Myron Lechay

Known for his delicate colorism and graceful abstract designs, Myron Lechay created landscapes and city views that have been compared to Stuart Davis’s work of the 1920s and Milton Avery’s art of the 1940s. Lechay was born in Kiev, Russia. After emigrating to the United States with his family in 1906, he attended public schools. He received his initial art instruction at the National Academy of Design.

Myron Lechay’s first recognition occurred when the art and antiques dealer, F.W. Lawlor, observed him copying works by the Old Masters at the Metropolitan Museum of Art. Lawlor began to purchase works by Lechay on a regular basis, allowing the artist to support himself from his art. By the 1920s, Lechay was participating in the New York avant-garde art scene. He became acquainted with leading American modernists such as Stuart Davis and became a member of the Société Anonyme, where he became familiar with the art of American modernists as well as progressive European artists including the Dadaists, Marcel Duchamp and Francis Picabia.

In the summer of 1921, Lechay joined Davis in the art colony of East Gloucester, Massachusetts. Lechay later wrote: “Stuart and I frequently met to talk of modern painting and poetry. Stuart explained what distinguished modern painting from all other kinds and I gathered impressions and opinions, new and invaluable.” At Whitney Studio Club exhibitions, the works of Lechay and Davis were often hung side by side, no doubt because of their stylistic affinities.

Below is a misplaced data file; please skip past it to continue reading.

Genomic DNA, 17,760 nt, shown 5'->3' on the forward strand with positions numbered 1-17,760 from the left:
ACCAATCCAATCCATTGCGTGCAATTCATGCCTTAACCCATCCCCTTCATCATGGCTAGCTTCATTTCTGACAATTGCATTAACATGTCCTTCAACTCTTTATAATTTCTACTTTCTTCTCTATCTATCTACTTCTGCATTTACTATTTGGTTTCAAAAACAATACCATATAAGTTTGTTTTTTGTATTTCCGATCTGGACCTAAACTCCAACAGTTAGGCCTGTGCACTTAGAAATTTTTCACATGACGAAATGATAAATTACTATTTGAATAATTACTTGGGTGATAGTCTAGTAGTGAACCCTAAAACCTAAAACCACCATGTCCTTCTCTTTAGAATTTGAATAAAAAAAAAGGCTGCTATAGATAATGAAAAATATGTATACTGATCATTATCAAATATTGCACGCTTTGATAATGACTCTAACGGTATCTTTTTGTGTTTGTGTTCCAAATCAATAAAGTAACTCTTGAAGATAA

In the 1920s, Lechay’s career was launched when he was ‘discovered’ by Valentine Dudensing of the Valentine Gallery. Dudensing began to include the artist in his group shows, and gave him a retrospective exhibition in 1932, four one-man shows and a later retrospective in 1947. Critics applauded Lechay’s economy of means and compared him to the French painters Henri Matisse, Piet Mondrian, and Raoul Dufy, whose work was also shown by Dudensing.

Lechay’s summer sketching forays took him not only to Gloucester, but also to Marblehead and Nantucket, also in Massachusetts, and to Kennebunkport, Maine. Between 1921 and 1929, he worked in New Orleans, producing a group of works that received critical acclaim.

Lechay maintained a studio in New York City from the 1930s until his death in 1972. In addition to his showings at the Valentine Gallery and the Whitney Studio Club, he exhibited at the Carnegie Institute, the Brooklyn Museum, the Newark Museum, and the Pennsylvania Academy of the Fine Arts. His work is represented in the Heckscher Museum, Huntington, New York; the Des Moines Art Center, Iowa; the Sheldon Memorial Art Gallery and Sculpture Garden, Lincoln, Nebraska; the Davenport Art Museum, Iowa; and in many other public and private collections.